Bliss Blood and Al Street / Press

“Their music contains a rare element of truth and honesty that hardly anyone else has these days. The songs take you places.”

Hollow Publishing

“Unspun is a beautiful, emotional, and intense album that fuses together old Jazz, the Blues, Hawaiian music, acoustic music and intense lyrics all woven together by Bliss Blood’s dreamy, seductive, opium smoke vocals and Al Street’s perfectly timed and executed Spanish guitar parts. Its far too easy to miss great independent performers these days, and if you want my opinion Bliss Blood and Al Street are two that you don’t want to overlook. This is by no means Bliss Blood’s first album, and you can check out her Bandcamp profile for more albums by her and Al Street, the Moonlighters, and Pain Teens. We’ll be taking a look at some of those other albums in the near future so stay posted. Until then, do yourself and independent music a favour and get yourself a copy of Unspun.”

“A Gorgeously Noir New Album by Bliss Blood and Al Street There’s an embarrassment of riches up at Bliss Blood‘s Bandcamp page. With guitar sorcerer Al Street, the two have a gorgeously shadowy new album, Unspun. Blood has been one of the most intriguing and enigmatic singers in this city for a long time.A master of nuance and innunedo, she can be playful, or swoony, or downright sultry one second, and sinister the next. She’s just as strong and eclectic as a songwriter: she has a thing for foreshadowing, and subtle metaphors, and clever double entendres: Street has a fluency and edge on acoustic guitar that most players only dream of achieving on electric: forget about nailing the kind of sizzling, flamenco and Romany-influenced riffs with the kind of nuance he employs without help from amps or pedals. It goes without saying that this is one of 2015’s best releases.”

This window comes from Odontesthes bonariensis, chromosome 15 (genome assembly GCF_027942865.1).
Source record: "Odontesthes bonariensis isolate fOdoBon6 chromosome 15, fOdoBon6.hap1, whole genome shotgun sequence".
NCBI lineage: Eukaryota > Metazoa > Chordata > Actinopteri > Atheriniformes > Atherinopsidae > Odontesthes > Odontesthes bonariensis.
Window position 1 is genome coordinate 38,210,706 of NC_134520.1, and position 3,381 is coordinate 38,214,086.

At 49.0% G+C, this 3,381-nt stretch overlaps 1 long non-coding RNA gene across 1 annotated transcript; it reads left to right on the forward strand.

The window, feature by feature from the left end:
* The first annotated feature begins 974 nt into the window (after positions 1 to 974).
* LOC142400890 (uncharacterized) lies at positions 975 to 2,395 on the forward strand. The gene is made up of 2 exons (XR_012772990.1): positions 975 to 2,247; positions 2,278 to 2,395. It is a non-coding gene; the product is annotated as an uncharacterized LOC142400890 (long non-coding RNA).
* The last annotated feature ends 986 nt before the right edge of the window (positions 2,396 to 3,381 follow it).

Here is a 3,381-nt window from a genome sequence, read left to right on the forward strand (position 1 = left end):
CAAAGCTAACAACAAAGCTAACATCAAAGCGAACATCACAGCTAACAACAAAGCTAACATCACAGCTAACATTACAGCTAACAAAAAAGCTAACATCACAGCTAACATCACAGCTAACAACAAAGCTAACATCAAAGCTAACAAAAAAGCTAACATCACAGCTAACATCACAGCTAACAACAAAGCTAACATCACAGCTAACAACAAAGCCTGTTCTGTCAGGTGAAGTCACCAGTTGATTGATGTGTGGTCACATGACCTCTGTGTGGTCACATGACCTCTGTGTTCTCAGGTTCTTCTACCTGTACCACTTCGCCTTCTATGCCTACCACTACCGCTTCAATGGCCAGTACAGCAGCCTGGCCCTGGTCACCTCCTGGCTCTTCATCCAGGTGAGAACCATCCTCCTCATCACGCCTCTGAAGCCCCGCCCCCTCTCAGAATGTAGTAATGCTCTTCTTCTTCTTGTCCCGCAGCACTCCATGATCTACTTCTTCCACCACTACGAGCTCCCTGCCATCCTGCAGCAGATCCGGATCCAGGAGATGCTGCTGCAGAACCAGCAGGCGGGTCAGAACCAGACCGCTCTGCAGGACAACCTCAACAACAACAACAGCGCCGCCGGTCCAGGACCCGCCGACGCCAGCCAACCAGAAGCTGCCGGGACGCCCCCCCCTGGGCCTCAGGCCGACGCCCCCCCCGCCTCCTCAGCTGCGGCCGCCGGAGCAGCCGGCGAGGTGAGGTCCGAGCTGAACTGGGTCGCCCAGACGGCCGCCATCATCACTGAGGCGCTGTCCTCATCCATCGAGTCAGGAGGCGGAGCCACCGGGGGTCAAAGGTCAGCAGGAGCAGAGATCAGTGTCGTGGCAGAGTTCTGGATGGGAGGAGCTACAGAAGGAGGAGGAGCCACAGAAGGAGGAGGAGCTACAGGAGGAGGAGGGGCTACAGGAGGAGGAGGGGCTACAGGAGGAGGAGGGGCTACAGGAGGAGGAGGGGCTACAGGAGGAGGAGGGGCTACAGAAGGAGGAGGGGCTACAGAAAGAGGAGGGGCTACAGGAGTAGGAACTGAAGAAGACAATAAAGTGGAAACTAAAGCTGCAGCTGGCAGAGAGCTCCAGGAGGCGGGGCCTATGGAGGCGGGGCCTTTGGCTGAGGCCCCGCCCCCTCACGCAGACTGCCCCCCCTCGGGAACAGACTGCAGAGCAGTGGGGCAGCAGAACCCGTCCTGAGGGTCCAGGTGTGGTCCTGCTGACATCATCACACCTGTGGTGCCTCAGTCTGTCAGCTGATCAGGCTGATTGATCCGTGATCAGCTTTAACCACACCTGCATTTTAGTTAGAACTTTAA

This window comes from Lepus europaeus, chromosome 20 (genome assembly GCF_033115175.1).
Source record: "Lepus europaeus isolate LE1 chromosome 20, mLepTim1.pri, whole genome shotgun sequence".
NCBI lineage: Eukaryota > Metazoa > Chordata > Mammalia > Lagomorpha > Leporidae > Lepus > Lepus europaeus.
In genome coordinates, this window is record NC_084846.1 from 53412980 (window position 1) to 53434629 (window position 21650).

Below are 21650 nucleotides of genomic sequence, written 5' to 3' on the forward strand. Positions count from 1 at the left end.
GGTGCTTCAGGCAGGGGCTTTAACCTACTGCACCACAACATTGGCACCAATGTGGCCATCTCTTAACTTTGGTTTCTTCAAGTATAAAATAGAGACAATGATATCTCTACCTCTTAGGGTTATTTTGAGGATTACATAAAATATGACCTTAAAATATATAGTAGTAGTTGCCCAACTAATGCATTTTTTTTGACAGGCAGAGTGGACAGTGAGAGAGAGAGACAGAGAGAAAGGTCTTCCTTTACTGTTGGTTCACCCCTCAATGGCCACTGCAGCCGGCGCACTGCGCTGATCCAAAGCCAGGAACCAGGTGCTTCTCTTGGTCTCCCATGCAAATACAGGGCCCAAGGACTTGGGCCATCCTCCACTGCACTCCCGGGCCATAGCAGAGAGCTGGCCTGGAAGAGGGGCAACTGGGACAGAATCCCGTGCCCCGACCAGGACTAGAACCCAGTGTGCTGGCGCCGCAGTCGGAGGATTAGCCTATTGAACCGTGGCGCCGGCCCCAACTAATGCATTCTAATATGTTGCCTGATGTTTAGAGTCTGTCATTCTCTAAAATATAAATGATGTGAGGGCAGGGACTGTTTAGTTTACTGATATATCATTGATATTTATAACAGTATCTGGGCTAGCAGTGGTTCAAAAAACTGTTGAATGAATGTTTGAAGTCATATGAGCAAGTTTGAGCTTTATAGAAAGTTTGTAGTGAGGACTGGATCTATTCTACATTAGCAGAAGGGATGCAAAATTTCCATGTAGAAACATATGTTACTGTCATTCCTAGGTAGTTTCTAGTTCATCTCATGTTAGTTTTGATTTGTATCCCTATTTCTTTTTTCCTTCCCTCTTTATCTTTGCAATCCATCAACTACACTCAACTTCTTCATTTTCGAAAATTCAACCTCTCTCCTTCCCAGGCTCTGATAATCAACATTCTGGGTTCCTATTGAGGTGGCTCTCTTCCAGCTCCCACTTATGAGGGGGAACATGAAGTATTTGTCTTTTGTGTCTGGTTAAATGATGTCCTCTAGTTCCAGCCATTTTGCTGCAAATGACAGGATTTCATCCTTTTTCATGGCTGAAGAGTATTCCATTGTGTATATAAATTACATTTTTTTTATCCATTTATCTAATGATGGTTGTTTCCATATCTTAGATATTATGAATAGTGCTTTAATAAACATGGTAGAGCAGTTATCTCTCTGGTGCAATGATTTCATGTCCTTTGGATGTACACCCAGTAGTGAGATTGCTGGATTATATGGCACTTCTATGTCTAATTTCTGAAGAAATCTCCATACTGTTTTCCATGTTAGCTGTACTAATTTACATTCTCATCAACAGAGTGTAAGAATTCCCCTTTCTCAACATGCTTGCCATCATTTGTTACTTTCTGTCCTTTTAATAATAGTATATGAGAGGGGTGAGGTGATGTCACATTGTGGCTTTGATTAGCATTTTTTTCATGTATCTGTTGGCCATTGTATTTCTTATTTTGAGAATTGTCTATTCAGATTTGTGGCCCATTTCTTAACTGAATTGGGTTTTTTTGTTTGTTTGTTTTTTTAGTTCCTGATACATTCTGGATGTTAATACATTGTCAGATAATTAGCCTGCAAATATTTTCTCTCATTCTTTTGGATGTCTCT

“Bliss Blood and Al Street’s Evanescent: One of the Year’s Best Albums It’s always cool when a great artist decides to give away free tracks. When those tracks are among that artist’s best ever, it’s time to get busy downloading. The first track, Swallow the Dice, sets the stage, low-lit in red: it’s a menacing flamenco waltz, a defiantly metaphorical tribute to beating the system. Likewise, the steadily pulsing Liplock mines a series of double entendres, some of them ironic: play your cards too close to the vest and risk losing everything. Bulletproof is absolutely gorgeous, seductively bittersweet, all too aware of how invulnerability can be a double-edged sword. The sultriest track is The Palace of the Wind, its Dr. Zhivago ambience lush and pensive over Street’s agile broken chords. With just ukulele, bells and vocals for most of it, Butterfly Collector wouldn’t be out of place in an early 60s Henry Mancini soundtrack.”

“Her music represents a woman who, through the years thereafter, has redefined herself into a rightfully self-proclaimed chanteuse and lyricist. She is the true embodiment of an artist who not only respects the classics and writes new music in the same vein, but plays them flawlessly. Ladies and gentlemen of Queens, it is my pleasure to introduce you to the dexterous, confident, intelligent and savvy talent known as Bliss Blood.”

“A bloody good time The charming, ukulele-sporting Bliss Blood brings some jazzy tunes to The Castello Plan, a newish Ditmas Park wine bar, for an evening of good food and good music this month. The Bushwick-based singer has made a niche for herself playing 1920s and ’30s tunes, either in the Hawaiian-tinged The Moonlighters, the blues band Delta Dreambox or original duo with guitarist Al Street, Evanescent. She is quickly becoming a regular at the Plan, playing early 20th century jazz and some originals that show off her showmanship. “I like going way back and reading about performers in the ’20s,” said Blood, who’s been playing her uke since before it was fashionable. “For instance, Bessie Smith could look out in the crowd and hypnotize them.” ”

Meredith Deliso - Brooklyn Courier Life